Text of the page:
Michael Halász: Schubert Symphonies 1, 2, 3, 4

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Franz Schubert
Work: Symphony No.1 in D-major, D.82 (1813)
English: Oil painting of Franz Schubert Deutsc...
English: Oil painting of Franz Schubert Deutsch: Gemälde von Franz Schubert (Photo credit: Wikipedia)

Mov.I: Adagio - Allegro vivace 00:00
Mov.II: Andante 11:47
Mov.III: Menuetto: Allegretto 19:17
Mov.IV: Allegro vivace 23:30

Orchestra: Failoni Orchestra
Conductor: Michael Halász

Wikipedia: The Symphony No. 1 in D Major, D. 82, was composed by Franz Schubert in 1813, when he was just 16 years old. Despite his youth, No. 1 is an impressive piece of orchestral music for both its time and size. The first movement opens with a stately Adagio introduction, reminiscent of the Haydn's 104 in its format. The short Adagio sets off a lively Allegro vivace.

The symphony is scored for 1 flute, 2 oboes, 2 clarinets in A, 2 bassoons, 2 horns in D, 2 trumpets in D, timpani and strings. The orchestration, which is balanced between strings and winds, lends itself to small chamber orchestras, as well as larger ensembles. The trumpets are scored particularly high, as in many of Schubert's early works. Trumpet players will find, in general, the tessitura sitting between a concert D to Concert A for most of the 1st and 4th movements. In the 4th movement, Schubert pushes them up to a high D, in a repeated fashion. Some careful planning is needed to balance the multiple doublings between horns and trumpets.

Work: Symphony No.2 in B-flat major, D.125 (1814 - 1815)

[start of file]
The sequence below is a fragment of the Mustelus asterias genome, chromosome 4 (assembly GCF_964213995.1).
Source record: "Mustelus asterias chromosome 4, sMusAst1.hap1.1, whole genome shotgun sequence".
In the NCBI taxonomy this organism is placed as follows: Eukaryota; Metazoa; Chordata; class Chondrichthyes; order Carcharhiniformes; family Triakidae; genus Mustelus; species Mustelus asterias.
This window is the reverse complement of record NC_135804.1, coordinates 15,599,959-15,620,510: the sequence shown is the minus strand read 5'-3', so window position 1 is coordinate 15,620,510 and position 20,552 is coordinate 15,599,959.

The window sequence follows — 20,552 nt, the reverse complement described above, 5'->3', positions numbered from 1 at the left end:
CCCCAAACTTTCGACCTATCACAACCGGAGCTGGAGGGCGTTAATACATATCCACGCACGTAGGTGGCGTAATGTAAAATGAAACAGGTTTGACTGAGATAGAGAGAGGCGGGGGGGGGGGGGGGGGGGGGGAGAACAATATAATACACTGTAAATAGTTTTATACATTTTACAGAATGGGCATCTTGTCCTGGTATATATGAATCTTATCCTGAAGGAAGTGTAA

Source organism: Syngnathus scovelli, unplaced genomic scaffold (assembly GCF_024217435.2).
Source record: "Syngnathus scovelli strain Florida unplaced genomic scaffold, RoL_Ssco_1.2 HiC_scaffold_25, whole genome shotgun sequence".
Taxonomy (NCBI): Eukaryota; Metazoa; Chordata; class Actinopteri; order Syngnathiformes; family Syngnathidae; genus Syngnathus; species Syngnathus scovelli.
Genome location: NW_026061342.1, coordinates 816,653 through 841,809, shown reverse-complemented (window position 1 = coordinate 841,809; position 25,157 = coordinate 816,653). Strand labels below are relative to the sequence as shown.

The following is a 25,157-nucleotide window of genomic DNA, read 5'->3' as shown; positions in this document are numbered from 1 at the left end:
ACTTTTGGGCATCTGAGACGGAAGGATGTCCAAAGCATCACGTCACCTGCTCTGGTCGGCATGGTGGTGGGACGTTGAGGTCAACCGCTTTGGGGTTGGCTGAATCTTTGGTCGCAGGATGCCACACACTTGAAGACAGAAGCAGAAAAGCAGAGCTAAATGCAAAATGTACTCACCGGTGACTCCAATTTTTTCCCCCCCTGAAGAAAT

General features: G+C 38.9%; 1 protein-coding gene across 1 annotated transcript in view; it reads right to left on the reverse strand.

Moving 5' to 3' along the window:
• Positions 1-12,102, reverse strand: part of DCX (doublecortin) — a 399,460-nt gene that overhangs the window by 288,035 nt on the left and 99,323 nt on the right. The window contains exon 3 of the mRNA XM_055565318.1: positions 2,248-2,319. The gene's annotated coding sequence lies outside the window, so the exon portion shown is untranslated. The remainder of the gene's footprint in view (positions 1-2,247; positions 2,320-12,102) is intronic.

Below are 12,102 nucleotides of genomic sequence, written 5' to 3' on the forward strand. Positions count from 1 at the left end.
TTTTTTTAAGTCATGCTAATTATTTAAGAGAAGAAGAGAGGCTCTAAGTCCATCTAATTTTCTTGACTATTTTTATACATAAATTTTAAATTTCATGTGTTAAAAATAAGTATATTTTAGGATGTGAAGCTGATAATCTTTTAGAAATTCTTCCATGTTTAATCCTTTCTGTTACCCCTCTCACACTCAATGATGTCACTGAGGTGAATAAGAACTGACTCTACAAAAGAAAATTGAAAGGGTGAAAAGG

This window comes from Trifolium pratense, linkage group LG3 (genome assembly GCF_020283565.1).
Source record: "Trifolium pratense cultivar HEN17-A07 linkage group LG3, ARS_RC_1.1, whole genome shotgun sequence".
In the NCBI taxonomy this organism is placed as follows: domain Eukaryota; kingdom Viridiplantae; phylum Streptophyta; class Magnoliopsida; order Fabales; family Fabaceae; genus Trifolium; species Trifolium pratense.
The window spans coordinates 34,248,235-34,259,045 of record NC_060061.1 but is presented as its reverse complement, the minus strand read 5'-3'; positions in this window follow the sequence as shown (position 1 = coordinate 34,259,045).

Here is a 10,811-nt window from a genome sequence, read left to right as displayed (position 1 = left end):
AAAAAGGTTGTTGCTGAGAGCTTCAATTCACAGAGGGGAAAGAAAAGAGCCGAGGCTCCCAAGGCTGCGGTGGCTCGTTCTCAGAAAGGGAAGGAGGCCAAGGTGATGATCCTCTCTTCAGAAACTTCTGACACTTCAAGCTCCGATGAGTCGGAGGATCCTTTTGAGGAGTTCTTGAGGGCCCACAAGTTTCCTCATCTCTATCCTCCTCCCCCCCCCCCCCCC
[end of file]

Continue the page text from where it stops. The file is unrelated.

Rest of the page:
Mov.I: Largo - Allegro vivace 00:00
Mov.II: Andante 14:07
Mov.III: Menuett: Allegro vivace 22:20
Mov.IV: Presto vivace 25:32

Orchestra: Failoni Orchestra
Conductor: Michael Halász

Wikipedia: The Symphony No. 2 in B flat major, D. 125, is a symphony by Franz Schubert composed between 1814 and 1815.
In the opening movement, the initial theme of the Allegro vivace is based on the corresponding first theme of Ludwig van Beethoven's overture to The Creatures of Prometheus.

The second movement is a theme with five variations in E flat major. Although there is some variation in the melody, the primary focus of the variations are on instrumentation and tone color. The first variation features violins and winds. The second variation passes the theme between the low strings and the woodwinds. The third variation is again violins and winds. The fourth variation is in C minor and features some acceleration with the use triplet-sixteenth notes. The fifth variation maintains the triplet-sixteenths, but they move into the background with the melody returning close to its original form as a kind of recapitulation. A coda concludes the movement.

The minuet is in C minor and mainly scored for the tutti and fortissimo. The contrasting Trio in E flat major is more thinly scored winds, violins and pizzicato bass. The melody of the trio is actually a variation of the theme used in the second movement forming a melodic and harmonic (E-flat/C minor) link is made between the inner two movements.

The finale is a galop in fast 2/4 time.

Work: Symphony No.3 in D-major, D.200 (1815)

Mov.I: Adagio maestoso - Allegro con brio 00:00
Mov.II: Allegretto 09:35
Mov.III: Menuetto: Vivace 13:54
Mov.IV: Presto: Vivace 18:04

Orchestra: Failoni Orchestra
Conductor: Michael Halász

Wikipedia: Franz Schubert's Symphony No. 3 in D major, D. 200, was written between 24 May and 19 July 1815, a few months after his eighteenth birthday.